Chinese President Xi Jinping arrived in Washington on 24 September for a state visit and talks with President Barack Obama that are expected to be clouded by differences over alleged Chinese cyberspying, Beijing's economic policies, and territorial disputes in the South China Sea. Cybersecurity remains a hot issue in the US - Chinese relations as Washington is considering sanctions against Chinese companies and individuals it accuses of stealing US trade secrets.
Chinese delegation spokesman Lu Kang, said it was good the two countries were talking about it. "On cyber issues, I agree this is the issue that China and the US are still discussing and people will be looking at them very closely. It is true that we still have different opinions on that, but what is good is that both countries are discussing that. This is an area where we have already repeatedly made our position clear. China is also a victim of cyberattacks, cybercrime, and all those kind of issues just like many other countries. But we never hastily accused any other country, even if we could also like other governments just to set an example, where this IP address is located in this or that country, because on internet that doesn't make sense - just with the IP address," he said.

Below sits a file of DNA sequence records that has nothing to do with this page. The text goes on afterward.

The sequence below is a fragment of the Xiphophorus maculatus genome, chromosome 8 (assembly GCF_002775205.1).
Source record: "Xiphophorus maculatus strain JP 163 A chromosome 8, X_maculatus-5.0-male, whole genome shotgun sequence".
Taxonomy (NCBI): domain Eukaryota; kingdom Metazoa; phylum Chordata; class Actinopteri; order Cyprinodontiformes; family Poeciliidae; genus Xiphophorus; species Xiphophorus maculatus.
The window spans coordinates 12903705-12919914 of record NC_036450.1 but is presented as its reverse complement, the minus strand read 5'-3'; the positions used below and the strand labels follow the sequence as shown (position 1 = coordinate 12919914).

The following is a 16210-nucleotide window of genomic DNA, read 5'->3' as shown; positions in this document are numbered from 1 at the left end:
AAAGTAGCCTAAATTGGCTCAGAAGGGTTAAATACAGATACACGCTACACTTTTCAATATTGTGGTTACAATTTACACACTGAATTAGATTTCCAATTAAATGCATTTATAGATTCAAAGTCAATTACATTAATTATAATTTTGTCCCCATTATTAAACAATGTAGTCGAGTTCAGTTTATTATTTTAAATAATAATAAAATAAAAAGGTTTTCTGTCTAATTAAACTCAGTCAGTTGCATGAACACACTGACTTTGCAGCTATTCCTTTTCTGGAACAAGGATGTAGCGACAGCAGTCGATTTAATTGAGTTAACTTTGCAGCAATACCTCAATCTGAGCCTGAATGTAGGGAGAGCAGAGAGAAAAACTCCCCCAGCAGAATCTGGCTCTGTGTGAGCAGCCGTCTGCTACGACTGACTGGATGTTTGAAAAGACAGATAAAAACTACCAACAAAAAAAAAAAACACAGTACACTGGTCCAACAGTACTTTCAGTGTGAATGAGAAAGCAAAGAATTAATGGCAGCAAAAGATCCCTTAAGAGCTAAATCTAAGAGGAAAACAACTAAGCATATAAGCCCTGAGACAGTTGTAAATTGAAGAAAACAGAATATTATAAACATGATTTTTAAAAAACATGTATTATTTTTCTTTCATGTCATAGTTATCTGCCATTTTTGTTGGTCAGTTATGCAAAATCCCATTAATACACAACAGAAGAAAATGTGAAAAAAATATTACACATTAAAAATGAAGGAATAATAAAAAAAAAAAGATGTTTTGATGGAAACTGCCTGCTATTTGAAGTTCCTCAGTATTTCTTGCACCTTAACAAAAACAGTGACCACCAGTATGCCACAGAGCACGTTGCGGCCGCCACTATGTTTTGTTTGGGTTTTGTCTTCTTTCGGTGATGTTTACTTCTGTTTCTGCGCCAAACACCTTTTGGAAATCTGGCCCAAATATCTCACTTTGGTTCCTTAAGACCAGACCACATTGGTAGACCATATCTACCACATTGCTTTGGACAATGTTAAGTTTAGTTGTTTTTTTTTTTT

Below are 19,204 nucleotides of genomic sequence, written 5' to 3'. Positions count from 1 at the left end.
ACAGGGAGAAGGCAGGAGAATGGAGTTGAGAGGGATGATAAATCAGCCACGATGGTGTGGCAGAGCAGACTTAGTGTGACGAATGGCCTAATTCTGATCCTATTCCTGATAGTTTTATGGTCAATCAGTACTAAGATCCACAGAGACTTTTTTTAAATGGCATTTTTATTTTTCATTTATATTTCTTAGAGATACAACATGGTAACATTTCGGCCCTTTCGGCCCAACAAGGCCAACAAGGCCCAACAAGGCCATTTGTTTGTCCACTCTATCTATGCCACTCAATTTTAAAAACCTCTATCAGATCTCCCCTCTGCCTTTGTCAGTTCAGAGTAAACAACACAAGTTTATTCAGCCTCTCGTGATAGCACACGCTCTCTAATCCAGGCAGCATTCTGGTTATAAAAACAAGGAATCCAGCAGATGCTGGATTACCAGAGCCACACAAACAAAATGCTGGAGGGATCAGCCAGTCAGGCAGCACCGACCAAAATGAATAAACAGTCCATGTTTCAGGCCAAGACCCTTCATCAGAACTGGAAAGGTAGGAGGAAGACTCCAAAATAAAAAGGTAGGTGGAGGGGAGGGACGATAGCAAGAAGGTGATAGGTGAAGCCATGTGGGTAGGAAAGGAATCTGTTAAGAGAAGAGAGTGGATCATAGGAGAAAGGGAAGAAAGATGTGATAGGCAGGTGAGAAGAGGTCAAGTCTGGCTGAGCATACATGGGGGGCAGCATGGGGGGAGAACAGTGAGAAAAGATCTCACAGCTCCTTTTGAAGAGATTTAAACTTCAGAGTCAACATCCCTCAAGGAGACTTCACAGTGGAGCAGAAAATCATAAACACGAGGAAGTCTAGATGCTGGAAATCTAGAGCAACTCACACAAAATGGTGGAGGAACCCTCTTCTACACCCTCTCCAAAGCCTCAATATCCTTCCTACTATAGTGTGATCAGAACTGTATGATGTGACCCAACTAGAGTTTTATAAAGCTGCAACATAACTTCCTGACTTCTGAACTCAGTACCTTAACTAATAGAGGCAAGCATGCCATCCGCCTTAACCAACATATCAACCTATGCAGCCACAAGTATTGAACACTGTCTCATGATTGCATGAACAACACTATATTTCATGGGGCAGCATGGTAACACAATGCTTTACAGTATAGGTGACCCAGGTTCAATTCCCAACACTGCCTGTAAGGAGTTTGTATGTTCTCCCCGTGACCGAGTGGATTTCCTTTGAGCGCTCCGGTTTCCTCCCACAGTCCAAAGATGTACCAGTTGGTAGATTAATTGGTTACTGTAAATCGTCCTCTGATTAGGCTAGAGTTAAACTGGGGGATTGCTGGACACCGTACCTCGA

Responding to US allegations that China has been behind cyberattacks affecting American business and government databases, Xi insisted during his visit to Seattle that the Communist government in Beijing did not support such activities and pledged to work with the United States to fight cybercrime.
Chinese delegation spokesman Lu Kang did not make clear whether any deal on a "high-level" cyber dialogue was dependent on the United States dropping indictments against five Chinese military officials on hacking charges that led to the suspension of a joint working group on cyber issues last year.
However, he said any deal would depend on three principles of "mutual respect, mutual benefit and equality. Without that, I don't think there will be any cooperation," said Kang.
While Obama's aides say no formal cybersecurity agreement is likely, China's top Internet regulator suggested in a closed-door session with US executives in Seattle this week that a basic deal against cyberwarfare was possible, according to one person present.